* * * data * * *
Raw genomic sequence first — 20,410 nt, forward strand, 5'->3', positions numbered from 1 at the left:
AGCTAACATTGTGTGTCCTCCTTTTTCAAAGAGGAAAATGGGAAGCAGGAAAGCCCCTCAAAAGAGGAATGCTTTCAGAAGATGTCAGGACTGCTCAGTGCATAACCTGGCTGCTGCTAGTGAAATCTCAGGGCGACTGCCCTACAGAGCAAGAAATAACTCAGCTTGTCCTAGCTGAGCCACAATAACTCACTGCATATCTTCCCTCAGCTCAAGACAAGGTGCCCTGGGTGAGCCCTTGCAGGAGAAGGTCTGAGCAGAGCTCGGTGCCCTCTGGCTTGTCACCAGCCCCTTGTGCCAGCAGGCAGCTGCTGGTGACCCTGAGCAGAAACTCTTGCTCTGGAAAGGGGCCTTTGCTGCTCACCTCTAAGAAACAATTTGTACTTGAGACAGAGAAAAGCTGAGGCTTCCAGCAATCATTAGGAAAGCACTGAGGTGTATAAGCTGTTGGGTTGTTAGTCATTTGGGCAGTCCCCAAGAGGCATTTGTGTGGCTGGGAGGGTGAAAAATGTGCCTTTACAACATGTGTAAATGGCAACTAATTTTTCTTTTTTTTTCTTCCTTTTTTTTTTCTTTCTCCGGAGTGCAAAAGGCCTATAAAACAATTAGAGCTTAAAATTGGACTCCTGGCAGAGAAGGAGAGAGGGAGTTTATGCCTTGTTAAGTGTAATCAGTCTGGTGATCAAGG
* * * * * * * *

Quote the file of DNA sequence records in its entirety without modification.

Raw genomic sequence first — 20,410 nt, forward strand, 5'->3', positions numbered from 1 at the left:
AGCTAACATTGTGTGTCCTCCTTTTTCAAAGAGGAAAATGGGAAGCAGGAAAGCCCCTCAAAAGAGGAATGCTTTCAGAAGATGTCAGGACTGCTCAGTGCATAACCTGGCTGCTGCTAGTGAAATCTCAGGGCGACTGCCCTACAGAGCAAGAAATAACTCAGCTTGTCCTAGCTGAGCCACAATAACTCACTGCATATCTTCCCTCAGCTCAAGACAAGGTGCCCTGGGTGAGCCCTTGCAGGAGAAGGTCTGAGCAGAGCTCGGTGCCCTCTGGCTTGTCACCAGCCCCTTGTGCCAGCAGGCAGCTGCTGGTGACCCTGAGCAGAAACTCTTGCTCTGGAAAGGGGCCTTTGCTGCTCACCTCTAAGAAACAATTTGTACTTGAGACAGAGAAAAGCTGAGGCTTCCAGCAATCATTAGGAAAGCACTGAGGTGTATAAGCTGTTGGGTTGTTAGTCATTTGGGCAGTCCCCAAGAGGCATTTGTGTGGCTGGGAGGGTGAAAAATGTGCCTTTACAACATGTGTAAATGGCAACTAATTTTTCTTTTTTTTTCTTCCTTTTTTTTTTCTTTCTCCGGAGTGCAAAAGGCCTATAAAACAATTAGAGCTTAAAATTGGACTCCTGGCAGAGAAGGAGAGAGGGAGTTTATGCCTTGTTAAGTGTAATCAGTCTGGTGATCAAGG